The U.K. Tech Revolution

How 5 innovative U.K. startups are driving London's impressive enterprise tech scene.

Only five years ago, Berlin was poised to be the EU’s tech capital. But today, the scene is changing thanks to huge public and private efforts in the U.K.

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None of the other European hubs have the developer talent.

“In my humble opinion, London is the startup capital of Europe,” says Eileen Burbidge, founding partner at London VC firm Passion Capital and newly appointed chair of Tech City U.K., the government-funded nonprofit created five years ago to help spur the U.K.’s tech industry.

“None of the other European hubs have the amount of investment capital of London, and none of them have the developer talent.” Here are five startups that deserve attention.

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 Crypta Labs: the Symantec of the quantum world

Current encryption technologies use a string of numbers to scramble data that can’t be read without a matching key.

But there’s a flaw, these numbers aren’t entirely random because they’re generated using algorithms.

This makes them hackable. Crypta Labs is developing encryption based on quantum physics that uses a camera to count the photons reflected off of real-world objects to generate a truly random number.

Encryption from such a quantum random number generator will, theoretically, be unhackable — meaning your enterprise’s data will never be vulnerable again.

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Onfido: background checks for the on-demand economy

Companies like Uber and Airbnb need to be able to onboard contractors quickly to keep up with customer demand.

Yet each contractor must be carefully vetted through background checks to protect both the company and its customers — a process that can take weeks.

Onfido has developed an API for enterprises to mine large amounts of data — everything from criminal records to credit reports to visa status — in 90 percent less time than it would take a company to conduct a background check manually.

Onfido’s technology means on-demand enterprises can scale their workforce at faster speed without compromising integrity.

 [Also on Longitudes: The Fourth Industrial Revolution]

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Envitia: making Big Data usable

Big Data holds the key to innovation, growth and future profits — if only it can be accurately captured, analyzed and shared.

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Big Data holds the key to innovation, growth and future profits.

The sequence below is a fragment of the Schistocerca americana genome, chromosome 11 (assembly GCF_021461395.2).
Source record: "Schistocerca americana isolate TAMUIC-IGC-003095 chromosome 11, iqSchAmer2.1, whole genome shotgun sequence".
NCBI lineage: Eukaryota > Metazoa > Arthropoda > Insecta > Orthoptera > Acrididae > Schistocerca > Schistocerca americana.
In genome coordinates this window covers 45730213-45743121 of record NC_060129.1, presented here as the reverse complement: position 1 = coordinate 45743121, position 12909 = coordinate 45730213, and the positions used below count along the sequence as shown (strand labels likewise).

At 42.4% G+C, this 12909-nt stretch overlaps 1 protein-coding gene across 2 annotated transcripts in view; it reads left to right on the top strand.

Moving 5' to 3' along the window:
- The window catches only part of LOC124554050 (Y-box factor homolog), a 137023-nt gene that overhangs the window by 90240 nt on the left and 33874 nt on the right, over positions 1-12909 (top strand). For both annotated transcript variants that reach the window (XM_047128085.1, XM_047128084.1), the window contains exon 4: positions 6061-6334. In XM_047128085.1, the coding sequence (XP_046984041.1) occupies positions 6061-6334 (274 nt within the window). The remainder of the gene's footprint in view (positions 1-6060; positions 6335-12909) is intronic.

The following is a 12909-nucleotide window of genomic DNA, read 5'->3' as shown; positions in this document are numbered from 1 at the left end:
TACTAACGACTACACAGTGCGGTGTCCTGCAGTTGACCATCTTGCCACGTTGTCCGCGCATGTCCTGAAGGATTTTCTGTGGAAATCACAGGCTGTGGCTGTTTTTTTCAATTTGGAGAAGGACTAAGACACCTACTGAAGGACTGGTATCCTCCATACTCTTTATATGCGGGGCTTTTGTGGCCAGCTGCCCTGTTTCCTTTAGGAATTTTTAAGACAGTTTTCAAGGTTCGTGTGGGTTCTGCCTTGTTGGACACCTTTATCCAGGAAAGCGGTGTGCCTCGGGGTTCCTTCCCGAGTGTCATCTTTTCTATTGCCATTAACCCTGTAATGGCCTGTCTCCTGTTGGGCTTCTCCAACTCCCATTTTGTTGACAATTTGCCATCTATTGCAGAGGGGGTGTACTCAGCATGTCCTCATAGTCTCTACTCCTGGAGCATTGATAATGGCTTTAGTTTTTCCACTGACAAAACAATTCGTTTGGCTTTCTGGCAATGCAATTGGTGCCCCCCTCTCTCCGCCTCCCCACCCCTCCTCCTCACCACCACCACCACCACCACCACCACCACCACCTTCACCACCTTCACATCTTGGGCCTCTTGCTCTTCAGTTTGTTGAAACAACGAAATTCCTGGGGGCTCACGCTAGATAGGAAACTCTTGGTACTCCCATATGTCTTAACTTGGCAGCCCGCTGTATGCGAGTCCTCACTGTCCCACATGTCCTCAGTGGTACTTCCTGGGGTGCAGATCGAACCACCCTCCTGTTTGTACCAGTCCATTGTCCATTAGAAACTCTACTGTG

Envitia melds Big Data with geospatial software to allow enterprises to quickly compile, organize and search through massive amounts of data based on specific geographic locations, benefiting enterprises in fields as diverse as medicine and agriculture.

The U.K.’s Ministry of Defense recently awarded Envitia a $13 million contract to build a system that enables its civil servants to access any geospatial information within its massive Defence Information Infrastructure, allowing the department to better respond to conflicts and humanitarian crises as they unfold.

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Digital Shadows: a spotlight on the dark web

As companies have gotten better at protecting against cyber threats originating across the public Internet, cyber espionage has migrated to the dark web — the anonymous no man’s land where attacks can go unnoticed for months and an enterprise’s data is often mined and sold on illegal auction sites.

London-based Digital Shadows helps enterprises discover these threats through its advanced scalable data analysis platform called SearchLight.

It continually monitors over 100 million information sources in 27 languages across the visible, dark and deep Internet.

[Also on Longitudes: Hackathon: Cram a Little. Learn a Lot.]

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IMBox: Slack with regulatory compliance built in

Enterprises often operate in environments where regulations dictate that communications must be kept for a certain amount of time in case situations necessitate external investigation.

But as company communications have moved from emails stored on internal servers to external messaging apps like Slack, it’s harder to ensure data regulations are being met.

Enter IMBox, the Slack-like communication tool with an “audit module” included for compliance requirements.

IMBox includes technology that prevents employees from deleting activity, allowing enterprises to make sure they stay in full compliance with all applicable laws. goldbrown2

This article first appeared on HPE Matter and was reused with permission.


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